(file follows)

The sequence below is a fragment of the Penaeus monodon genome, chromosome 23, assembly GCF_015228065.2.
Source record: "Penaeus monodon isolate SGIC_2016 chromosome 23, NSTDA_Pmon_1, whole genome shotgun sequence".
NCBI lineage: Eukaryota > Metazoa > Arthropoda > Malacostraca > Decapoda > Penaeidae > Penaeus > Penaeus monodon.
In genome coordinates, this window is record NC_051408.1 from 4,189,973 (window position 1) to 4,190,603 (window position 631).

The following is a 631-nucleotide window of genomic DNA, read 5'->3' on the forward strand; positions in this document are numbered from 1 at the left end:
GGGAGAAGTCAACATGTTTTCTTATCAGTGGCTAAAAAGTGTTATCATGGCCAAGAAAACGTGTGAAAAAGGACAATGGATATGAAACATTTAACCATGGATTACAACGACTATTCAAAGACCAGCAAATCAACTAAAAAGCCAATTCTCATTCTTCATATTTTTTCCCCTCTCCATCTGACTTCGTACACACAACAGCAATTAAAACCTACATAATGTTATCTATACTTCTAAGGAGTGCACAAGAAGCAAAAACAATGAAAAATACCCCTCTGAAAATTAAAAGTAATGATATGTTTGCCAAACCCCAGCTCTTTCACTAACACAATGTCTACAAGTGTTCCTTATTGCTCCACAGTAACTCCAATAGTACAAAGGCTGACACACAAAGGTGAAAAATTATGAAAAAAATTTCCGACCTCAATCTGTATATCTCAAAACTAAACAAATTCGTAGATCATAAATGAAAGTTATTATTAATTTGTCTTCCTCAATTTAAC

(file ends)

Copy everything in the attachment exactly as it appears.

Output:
The sequence below is a fragment of the Penaeus monodon genome, chromosome 23, assembly GCF_015228065.2.
Source record: "Penaeus monodon isolate SGIC_2016 chromosome 23, NSTDA_Pmon_1, whole genome shotgun sequence".
NCBI lineage: Eukaryota > Metazoa > Arthropoda > Malacostraca > Decapoda > Penaeidae > Penaeus > Penaeus monodon.
In genome coordinates, this window is record NC_051408.1 from 4,189,973 (window position 1) to 4,190,603 (window position 631).

The following is a 631-nucleotide window of genomic DNA, read 5'->3' on the forward strand; positions in this document are numbered from 1 at the left end:
GGGAGAAGTCAACATGTTTTCTTATCAGTGGCTAAAAAGTGTTATCATGGCCAAGAAAACGTGTGAAAAAGGACAATGGATATGAAACATTTAACCATGGATTACAACGACTATTCAAAGACCAGCAAATCAACTAAAAAGCCAATTCTCATTCTTCATATTTTTTCCCCTCTCCATCTGACTTCGTACACACAACAGCAATTAAAACCTACATAATGTTATCTATACTTCTAAGGAGTGCACAAGAAGCAAAAACAATGAAAAATACCCCTCTGAAAATTAAAAGTAATGATATGTTTGCCAAACCCCAGCTCTTTCACTAACACAATGTCTACAAGTGTTCCTTATTGCTCCACAGTAACTCCAATAGTACAAAGGCTGACACACAAAGGTGAAAAATTATGAAAAAAATTTCCGACCTCAATCTGTATATCTCAAAACTAAACAAATTCGTAGATCATAAATGAAAGTTATTATTAATTTGTCTTCCTCAATTTAAC